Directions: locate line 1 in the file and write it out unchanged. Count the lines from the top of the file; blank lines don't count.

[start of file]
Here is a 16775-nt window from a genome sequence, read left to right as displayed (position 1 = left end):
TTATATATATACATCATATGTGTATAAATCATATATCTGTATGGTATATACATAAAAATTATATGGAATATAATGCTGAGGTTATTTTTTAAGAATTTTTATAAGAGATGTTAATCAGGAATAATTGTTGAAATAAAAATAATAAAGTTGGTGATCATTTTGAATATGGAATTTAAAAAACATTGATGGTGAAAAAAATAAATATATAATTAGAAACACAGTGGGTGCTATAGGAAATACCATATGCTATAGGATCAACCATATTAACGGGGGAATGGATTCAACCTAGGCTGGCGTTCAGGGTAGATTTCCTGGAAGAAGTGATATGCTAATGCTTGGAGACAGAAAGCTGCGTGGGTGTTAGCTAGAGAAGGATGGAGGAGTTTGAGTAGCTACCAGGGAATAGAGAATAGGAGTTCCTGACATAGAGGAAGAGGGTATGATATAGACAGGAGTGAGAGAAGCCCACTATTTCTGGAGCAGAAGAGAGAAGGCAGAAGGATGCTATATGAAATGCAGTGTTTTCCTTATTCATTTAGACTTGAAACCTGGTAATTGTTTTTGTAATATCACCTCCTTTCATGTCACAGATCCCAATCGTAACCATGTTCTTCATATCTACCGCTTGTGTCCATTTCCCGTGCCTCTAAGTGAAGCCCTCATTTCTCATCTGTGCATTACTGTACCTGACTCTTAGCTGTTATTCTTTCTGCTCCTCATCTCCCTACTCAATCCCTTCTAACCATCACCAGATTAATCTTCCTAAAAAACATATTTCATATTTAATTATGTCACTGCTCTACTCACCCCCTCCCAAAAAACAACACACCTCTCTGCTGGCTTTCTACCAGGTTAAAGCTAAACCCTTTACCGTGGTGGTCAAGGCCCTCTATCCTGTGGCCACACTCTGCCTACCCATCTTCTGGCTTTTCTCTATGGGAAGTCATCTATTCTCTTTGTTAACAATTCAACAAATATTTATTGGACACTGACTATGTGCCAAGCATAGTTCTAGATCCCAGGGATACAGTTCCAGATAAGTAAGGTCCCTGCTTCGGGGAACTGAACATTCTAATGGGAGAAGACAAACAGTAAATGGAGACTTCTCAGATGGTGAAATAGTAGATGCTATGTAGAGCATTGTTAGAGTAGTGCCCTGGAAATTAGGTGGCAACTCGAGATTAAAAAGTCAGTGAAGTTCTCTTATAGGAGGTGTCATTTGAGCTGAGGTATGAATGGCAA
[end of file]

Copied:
Here is a 16775-nt window from a genome sequence, read left to right as displayed (position 1 = left end):